Alcohol withdrawal syndrome is a cluster of symptoms that individuals that have had an alcohol abuse issue for weeks, years or months could experience as soon as they stop drinking. Men and women who only drink once in a while rarely have withdrawal signs and symptoms. Individuals that have gone through withdrawal before are much more likely to have withdrawal signs and symptoms every time they stopped drinking. What are the symptoms of alcohol withdrawal syndrome?
Symptoms could be extreme or moderate, and may include:
Shakiness Sweats Anxiety Irritation Fatigue Melancholy Headaches Sleeplessness Frightening Dreams Reduced appetite
More severe withdrawal signs and symptoms could also include fever, convulsions and delirium tremens (also called DTs). Individuals that have DTs may suffer from mental confusion, anxiousness or even hallucinations (hearing, seeing, or feeling things that aren't truly there). DTs can be extremely serious if they are not treated by a physician.
Do individuals going through withdrawal ought to see a medical professional?
Yes. Your doctor should know you're experiencing withdrawal so she or he can make certain it doesn't trigger more serious health issues. If you experience withdrawal a number of times without getting the proper treatment, your symptoms could get worse each time. Even if your withdrawal symptoms don't seem that harmful, it's essential to see your physician. This is especially true for individuals that have had bad withdrawal signs and symptoms before and individuals who have other health issues, such as infections, heart disease, lung disease or a past history of convulsions.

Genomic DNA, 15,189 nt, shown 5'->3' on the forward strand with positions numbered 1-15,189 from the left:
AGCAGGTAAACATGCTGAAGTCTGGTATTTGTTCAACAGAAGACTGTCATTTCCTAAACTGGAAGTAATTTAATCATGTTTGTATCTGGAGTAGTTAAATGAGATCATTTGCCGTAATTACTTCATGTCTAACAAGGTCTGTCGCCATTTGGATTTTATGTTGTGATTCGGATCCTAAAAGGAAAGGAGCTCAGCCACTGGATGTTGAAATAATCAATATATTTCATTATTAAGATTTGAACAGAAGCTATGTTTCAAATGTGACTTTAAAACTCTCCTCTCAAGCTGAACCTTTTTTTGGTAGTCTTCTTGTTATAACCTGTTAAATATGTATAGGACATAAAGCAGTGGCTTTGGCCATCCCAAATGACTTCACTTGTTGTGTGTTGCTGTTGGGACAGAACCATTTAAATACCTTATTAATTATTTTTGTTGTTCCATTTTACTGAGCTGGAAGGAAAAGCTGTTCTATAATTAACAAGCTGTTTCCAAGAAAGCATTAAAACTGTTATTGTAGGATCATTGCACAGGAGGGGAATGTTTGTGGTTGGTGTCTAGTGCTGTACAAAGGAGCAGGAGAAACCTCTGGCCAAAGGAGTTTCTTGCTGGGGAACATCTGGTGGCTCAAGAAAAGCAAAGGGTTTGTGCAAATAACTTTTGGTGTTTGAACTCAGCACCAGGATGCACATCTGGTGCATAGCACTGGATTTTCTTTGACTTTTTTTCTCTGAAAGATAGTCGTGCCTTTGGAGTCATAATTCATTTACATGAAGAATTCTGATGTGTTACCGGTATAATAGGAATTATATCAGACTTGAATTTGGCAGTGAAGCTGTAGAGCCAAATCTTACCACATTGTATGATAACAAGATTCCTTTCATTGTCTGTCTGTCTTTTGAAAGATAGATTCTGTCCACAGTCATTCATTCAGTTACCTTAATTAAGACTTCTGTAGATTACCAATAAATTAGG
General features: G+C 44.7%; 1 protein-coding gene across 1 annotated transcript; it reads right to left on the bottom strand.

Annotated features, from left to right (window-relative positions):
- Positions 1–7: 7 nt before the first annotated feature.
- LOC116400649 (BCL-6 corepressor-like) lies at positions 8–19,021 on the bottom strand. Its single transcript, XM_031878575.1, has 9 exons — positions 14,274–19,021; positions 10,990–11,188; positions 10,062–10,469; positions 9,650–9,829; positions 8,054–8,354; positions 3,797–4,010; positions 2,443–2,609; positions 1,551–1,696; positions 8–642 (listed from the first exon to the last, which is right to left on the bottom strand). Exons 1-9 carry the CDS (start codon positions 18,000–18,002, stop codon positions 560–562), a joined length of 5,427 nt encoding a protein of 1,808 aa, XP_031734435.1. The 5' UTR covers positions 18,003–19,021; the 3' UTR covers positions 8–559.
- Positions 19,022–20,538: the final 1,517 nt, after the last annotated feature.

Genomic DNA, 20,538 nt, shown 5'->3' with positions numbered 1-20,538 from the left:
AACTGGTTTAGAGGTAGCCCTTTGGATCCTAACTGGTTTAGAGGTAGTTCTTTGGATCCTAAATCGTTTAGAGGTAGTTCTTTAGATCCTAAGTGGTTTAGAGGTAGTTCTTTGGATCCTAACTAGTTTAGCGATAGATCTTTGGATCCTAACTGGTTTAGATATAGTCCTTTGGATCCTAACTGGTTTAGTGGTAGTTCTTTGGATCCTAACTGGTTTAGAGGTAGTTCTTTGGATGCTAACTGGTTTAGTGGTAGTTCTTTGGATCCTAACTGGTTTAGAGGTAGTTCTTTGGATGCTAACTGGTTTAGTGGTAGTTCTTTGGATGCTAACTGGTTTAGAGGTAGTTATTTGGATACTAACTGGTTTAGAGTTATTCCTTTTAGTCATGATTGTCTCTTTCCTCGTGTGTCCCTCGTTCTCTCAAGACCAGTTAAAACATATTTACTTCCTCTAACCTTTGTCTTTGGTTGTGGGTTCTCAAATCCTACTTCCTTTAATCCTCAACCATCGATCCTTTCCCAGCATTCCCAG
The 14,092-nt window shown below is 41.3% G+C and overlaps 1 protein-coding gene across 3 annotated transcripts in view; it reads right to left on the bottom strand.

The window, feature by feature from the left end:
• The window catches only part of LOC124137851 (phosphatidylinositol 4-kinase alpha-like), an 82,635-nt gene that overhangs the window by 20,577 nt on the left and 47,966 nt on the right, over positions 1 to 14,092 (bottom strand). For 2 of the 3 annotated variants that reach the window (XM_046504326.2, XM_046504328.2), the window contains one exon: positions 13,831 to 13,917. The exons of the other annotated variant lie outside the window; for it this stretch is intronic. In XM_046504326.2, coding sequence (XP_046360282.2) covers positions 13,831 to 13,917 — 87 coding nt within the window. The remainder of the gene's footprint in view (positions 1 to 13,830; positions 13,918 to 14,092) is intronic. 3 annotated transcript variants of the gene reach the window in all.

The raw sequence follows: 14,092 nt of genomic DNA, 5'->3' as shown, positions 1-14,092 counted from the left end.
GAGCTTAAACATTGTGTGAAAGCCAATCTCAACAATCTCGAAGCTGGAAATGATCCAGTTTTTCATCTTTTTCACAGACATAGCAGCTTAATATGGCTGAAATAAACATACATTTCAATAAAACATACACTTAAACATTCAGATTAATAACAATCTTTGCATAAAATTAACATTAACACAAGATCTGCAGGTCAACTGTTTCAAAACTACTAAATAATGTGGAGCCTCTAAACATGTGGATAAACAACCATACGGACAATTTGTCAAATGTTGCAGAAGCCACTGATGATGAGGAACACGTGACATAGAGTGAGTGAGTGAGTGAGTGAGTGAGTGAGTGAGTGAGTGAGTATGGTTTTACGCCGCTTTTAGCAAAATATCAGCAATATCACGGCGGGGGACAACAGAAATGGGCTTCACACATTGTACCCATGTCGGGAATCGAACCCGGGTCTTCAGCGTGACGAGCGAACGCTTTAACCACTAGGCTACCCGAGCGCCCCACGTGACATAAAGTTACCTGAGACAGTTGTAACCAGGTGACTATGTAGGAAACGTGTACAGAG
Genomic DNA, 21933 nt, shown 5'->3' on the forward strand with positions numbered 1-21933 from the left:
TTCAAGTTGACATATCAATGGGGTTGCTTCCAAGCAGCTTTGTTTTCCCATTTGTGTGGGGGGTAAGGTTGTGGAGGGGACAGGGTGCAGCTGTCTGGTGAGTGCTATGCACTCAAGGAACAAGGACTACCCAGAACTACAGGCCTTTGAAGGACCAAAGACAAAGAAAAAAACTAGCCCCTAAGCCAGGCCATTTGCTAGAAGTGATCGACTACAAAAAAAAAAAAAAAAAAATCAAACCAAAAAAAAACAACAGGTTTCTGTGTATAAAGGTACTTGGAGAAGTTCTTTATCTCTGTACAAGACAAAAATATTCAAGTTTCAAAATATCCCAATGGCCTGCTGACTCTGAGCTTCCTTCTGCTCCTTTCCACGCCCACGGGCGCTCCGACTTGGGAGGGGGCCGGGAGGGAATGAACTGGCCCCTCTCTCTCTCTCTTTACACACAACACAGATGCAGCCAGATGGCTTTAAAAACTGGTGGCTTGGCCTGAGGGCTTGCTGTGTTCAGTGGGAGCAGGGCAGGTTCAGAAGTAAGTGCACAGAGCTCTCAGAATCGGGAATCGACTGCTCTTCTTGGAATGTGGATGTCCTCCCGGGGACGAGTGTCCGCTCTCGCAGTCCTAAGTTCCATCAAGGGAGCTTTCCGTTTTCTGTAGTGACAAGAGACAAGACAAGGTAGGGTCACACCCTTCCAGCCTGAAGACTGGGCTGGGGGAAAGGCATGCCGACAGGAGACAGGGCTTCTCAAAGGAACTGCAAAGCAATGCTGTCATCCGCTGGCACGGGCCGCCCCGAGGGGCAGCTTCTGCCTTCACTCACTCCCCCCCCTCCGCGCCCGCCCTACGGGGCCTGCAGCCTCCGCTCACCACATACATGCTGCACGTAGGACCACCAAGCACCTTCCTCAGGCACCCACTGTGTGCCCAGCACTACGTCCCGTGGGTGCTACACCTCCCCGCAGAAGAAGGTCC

Men and women who quit abusing other substances (like tobacco, injected drugs or cocaine) simultaneously they stop drinking alcohol might have severe withdrawal issues. They should consult a doctor before they quit.
How can my physician help me if I'm in withdrawal?
Your physician can supply the encouragement you will need to be successful in your efforts to quit drinking. She or he can keep track of your withdrawal symptoms to help prevent more dangerous health-related issues.
Your physician can also prescribe medications to manage the trembling, anxiousness and mental confusion that can come with alcohol withdrawal. They could keep your symptoms from getting worse if you take these medications at an early stage of the withdrawal.
What can my family and friends do to assist me if I'm experiencing withdrawal?
The compulsion to drink again throughout withdrawal can be extremely powerful. Support from friends and family can help you resist that drive. After withdrawal symptoms go away, it's essential to join a treatment or sobriety program, like Alcoholics Anonymous (see contact information under "Other Organizations"). These programs can dispense the moral support you ought to avoid relapse.
Alcohol Withdrawal Syndrome Signs?
More extreme withdrawal signs and symptoms could also include fever, convulsions and delirium tremens (also called DTs). If you go through withdrawal a number of times without getting the appropriate treatment, your signs and symptoms may get worse each time. Even if your withdrawal signs and symptoms don't appear to be that harmful, it's crucial to see your physician. After withdrawal symptoms go away, it's essential to join a treatment or sobriety program, such as alcoholics Anonymous (see contact information under "Other Organizations").